IRA activity key to progress for DUP
The over-publicised and much-leaked report from the Independent Monitoring Commission will strengthen the DUP's resolve not to share power with Sinn Féin. Colm Heatley reports
This weekend the DUP will stage its annual conference at the Ramada Hotel outside Belfast and the party will have more to celebrate than its electoral dominance of the North.
The leaking of crucial sections of the Independent Monitoring Commission's (IMC) report into paramilitary activity has bolstered the DUP's resolve to oppose power-sharing and has vindicated, in unionist eyes, the party's hard-line opposition to political compromise with Sinn Féin.
On Tuesday (31 January), the DUP launched its 16-page 'Facing Reality' document, re-iterating its opposition to power-sharing with Sinn Féin. "Setting aside executive devolution as a prospect for the foreseeable future leaves a range of possible structures ... which include low-responsibility bodies such as a shadow Assembly," the document said.
When the IRA decommissioned its arsenal late last year, the IMC report was regarded as the last hurdle to political progress: a positive report would have increased pressure on the DUP to work with Sinn Féin. Instead this week the DUP will come under no pressure to compromise with republicans.
If what has been leaked is actually contained in the report when it is made public next week, the prospect of restored power-sharing taking place this year will be severely weakened.
The media has speculated that the IMC report will claim that both loyalists and the IRA are still involved in criminality, and the IRA in ongoing intelligence-gathering.
Republicans have rubbished the claims, but since it was established in 2004 the IMC's determinations have played a key role in political developments. The report has already been handed over to both governments.
The first signs that the IMC report would not give the IRA a clean bill of health came last week when Sam Kincaid, Assistant Chief Constable of the PSNI, told a meeting of the District Policing Partnership board that the IRA was still involved in criminality.
The comments were leaked to the media and a rift opened up between Kincaid and Security Minister Shaun Woodward. Just six weeks ago, Woodward told interviewers he believed the IRA had ceased all activity. In recent days he has stood by those comments, while republicans have accused Sam Kincaid of deliberately attempting to influence the outcome of the IMC report.
The IMC relies almost exclusively upon intelligence assessments from the PSNI, MI5, Special Branch and the Garda.
Despite its name, it has few, if any, independent sources outside the security loop: critics say it merely rubber-stamps state security assessments.
Sinn Féin's Newry and Armagh MP, Conor Murphy, called for the Commission to be scrapped: "The IMC operates entirely outside the terms of the Good Friday Agreement."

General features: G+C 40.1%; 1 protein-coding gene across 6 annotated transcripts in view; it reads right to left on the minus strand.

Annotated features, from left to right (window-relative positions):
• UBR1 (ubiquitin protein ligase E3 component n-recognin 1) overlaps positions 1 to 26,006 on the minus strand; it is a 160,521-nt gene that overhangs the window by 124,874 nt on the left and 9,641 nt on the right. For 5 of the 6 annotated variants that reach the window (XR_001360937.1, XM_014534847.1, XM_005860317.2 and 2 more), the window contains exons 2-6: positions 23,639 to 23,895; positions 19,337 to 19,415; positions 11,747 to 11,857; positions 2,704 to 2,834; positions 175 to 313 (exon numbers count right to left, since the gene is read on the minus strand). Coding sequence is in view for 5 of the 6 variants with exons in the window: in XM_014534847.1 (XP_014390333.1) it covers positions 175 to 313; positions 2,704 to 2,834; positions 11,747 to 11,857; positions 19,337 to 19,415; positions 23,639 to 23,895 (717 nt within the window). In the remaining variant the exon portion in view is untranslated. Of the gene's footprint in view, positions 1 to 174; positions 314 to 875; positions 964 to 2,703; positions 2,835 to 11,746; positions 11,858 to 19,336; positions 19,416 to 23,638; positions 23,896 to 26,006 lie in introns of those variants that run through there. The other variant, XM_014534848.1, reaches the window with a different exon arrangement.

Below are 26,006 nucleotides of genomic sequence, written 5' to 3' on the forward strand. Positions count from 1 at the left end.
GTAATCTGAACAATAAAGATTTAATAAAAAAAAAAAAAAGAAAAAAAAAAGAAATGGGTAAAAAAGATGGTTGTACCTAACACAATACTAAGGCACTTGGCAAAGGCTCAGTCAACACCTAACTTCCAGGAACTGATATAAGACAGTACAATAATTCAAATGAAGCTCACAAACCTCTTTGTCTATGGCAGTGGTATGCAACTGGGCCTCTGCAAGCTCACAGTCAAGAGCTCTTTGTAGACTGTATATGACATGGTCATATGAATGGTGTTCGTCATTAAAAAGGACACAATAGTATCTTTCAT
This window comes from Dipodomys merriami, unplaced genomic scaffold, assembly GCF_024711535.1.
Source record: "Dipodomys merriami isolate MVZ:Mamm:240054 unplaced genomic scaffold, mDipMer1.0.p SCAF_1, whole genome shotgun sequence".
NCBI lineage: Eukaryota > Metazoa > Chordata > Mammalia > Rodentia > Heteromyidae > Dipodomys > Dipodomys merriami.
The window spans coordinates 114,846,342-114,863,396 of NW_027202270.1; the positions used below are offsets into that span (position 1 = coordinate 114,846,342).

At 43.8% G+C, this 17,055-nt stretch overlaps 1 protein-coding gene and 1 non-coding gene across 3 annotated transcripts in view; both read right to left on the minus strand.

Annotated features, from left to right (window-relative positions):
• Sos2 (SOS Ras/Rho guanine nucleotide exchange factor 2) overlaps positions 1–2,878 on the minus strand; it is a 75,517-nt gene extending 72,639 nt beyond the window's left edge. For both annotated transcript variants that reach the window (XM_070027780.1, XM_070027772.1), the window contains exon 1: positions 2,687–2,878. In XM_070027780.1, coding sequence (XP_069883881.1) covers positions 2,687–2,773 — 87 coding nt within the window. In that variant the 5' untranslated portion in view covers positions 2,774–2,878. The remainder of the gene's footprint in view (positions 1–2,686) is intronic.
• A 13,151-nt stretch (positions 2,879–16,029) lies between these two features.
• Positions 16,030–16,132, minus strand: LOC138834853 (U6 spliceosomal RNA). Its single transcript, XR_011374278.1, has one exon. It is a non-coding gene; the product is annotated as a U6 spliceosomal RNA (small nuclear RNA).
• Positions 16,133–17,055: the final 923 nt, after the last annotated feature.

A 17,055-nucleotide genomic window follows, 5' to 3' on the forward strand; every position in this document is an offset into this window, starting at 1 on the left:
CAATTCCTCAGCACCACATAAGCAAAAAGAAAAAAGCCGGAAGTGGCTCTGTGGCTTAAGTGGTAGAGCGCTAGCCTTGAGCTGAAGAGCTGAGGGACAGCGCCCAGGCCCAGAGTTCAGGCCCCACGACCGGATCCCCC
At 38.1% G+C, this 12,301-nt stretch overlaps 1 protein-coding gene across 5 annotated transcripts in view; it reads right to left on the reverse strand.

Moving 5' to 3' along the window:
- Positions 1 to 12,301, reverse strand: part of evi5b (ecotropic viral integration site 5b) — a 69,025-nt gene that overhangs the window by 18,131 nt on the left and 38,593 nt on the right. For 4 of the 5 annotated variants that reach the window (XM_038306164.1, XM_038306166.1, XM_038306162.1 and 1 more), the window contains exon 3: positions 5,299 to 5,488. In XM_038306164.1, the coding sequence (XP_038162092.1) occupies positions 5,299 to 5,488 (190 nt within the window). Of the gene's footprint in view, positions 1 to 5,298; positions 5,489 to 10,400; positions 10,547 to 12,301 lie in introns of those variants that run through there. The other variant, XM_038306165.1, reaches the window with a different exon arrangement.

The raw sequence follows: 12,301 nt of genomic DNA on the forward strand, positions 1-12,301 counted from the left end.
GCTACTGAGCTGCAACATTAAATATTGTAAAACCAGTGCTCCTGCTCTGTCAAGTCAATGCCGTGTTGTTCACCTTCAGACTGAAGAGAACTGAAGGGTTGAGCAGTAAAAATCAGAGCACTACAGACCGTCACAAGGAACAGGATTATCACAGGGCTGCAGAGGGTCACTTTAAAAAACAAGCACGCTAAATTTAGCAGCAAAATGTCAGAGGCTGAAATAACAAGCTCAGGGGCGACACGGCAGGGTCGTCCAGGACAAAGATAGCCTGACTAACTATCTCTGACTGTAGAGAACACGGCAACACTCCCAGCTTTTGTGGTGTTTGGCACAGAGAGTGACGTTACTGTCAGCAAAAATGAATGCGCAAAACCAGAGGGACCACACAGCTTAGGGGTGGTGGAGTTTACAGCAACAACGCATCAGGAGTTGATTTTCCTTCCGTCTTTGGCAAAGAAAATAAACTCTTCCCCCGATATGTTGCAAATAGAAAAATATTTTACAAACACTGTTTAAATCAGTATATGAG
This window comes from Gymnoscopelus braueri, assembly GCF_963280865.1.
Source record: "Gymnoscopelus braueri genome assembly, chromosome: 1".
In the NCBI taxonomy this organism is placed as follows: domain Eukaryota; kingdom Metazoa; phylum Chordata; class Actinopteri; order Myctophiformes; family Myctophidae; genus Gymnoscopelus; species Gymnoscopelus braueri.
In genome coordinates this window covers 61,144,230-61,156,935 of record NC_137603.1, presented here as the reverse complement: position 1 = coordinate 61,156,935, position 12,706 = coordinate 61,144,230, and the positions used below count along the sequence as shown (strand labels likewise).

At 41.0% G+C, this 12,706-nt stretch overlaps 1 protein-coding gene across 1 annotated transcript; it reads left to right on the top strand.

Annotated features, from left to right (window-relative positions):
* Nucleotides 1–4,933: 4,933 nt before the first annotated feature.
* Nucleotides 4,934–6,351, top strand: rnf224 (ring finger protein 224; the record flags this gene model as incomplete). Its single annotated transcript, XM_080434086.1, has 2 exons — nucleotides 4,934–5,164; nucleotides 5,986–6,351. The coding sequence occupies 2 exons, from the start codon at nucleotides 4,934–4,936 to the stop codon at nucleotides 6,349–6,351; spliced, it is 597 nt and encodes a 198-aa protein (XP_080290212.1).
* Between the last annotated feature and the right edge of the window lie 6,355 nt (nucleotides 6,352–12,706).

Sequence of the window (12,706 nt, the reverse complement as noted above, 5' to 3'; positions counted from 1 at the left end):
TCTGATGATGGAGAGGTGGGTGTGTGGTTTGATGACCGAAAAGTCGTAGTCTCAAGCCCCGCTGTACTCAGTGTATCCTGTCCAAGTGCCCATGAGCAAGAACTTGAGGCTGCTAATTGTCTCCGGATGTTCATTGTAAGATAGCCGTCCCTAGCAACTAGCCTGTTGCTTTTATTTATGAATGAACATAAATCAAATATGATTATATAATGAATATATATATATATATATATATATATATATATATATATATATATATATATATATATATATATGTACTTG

"It is attempting to exercise a veto over the democratic rights and entitlements of people on this island and the time has long since passed to end the negative role this body plays in the wider peace process."
The recent leaks to the media have also damaged the reputation of a body which is supposed to act in strictest confidence. It appears now that April's IMC report will be the one which holds the prospect of political movement in the North. By then the marching season will be rapidly approaching and any talks may be shelved until the Autumn.
The IMC leaks take place against a backdrop of recent behind-the-scenes political manoeuvring, which suggest the British government is changing its position on the options open to the North's political parties. Before the New Year, Peter Hain appeared determined to resurrect the Assembly as quickly as possible and ruled out any 'Plan B'.
However, since January that line has softened with Hain suggesting that some 'compromise' solution could be found. That line of thought was strengthened last week when the SDLP said it would accept a Stormont Executive administered by unselected officials with an "advisory" input from Members of the Legislative Assembly (MLAs).
The proposal, effectively for an unaccountable Stormont executive, was closer to the DUP's thinking than might have been expected and left Sinn Féin as the only party advocating a speedy and full restoration of the Assembly. The outcome of the talks, scheduled to begin on 6 February, will be severely hampered by a negative IMC report.
One senior DUP source said the party is confident nothing significant will come out of the negotiations. "The only outcome will be a strengthening of the DUP position.
"How can the government expect us to move forward with a party that is, according to independent reports, still involved in criminality and terrorism? They won't be able to push us around, our analysis will be accepted."
In the short-term, the DUP's position has been strengthened and strategists within the party are already looking to April's IMC report as a first test, should it find that all IRA activity has ceased.
Peter Hain has urged "caution" and insisted that the IMC report should not be pre-judged. Ultimately, however, the North's short-term political future is reliant, once more, upon anonymous security briefings.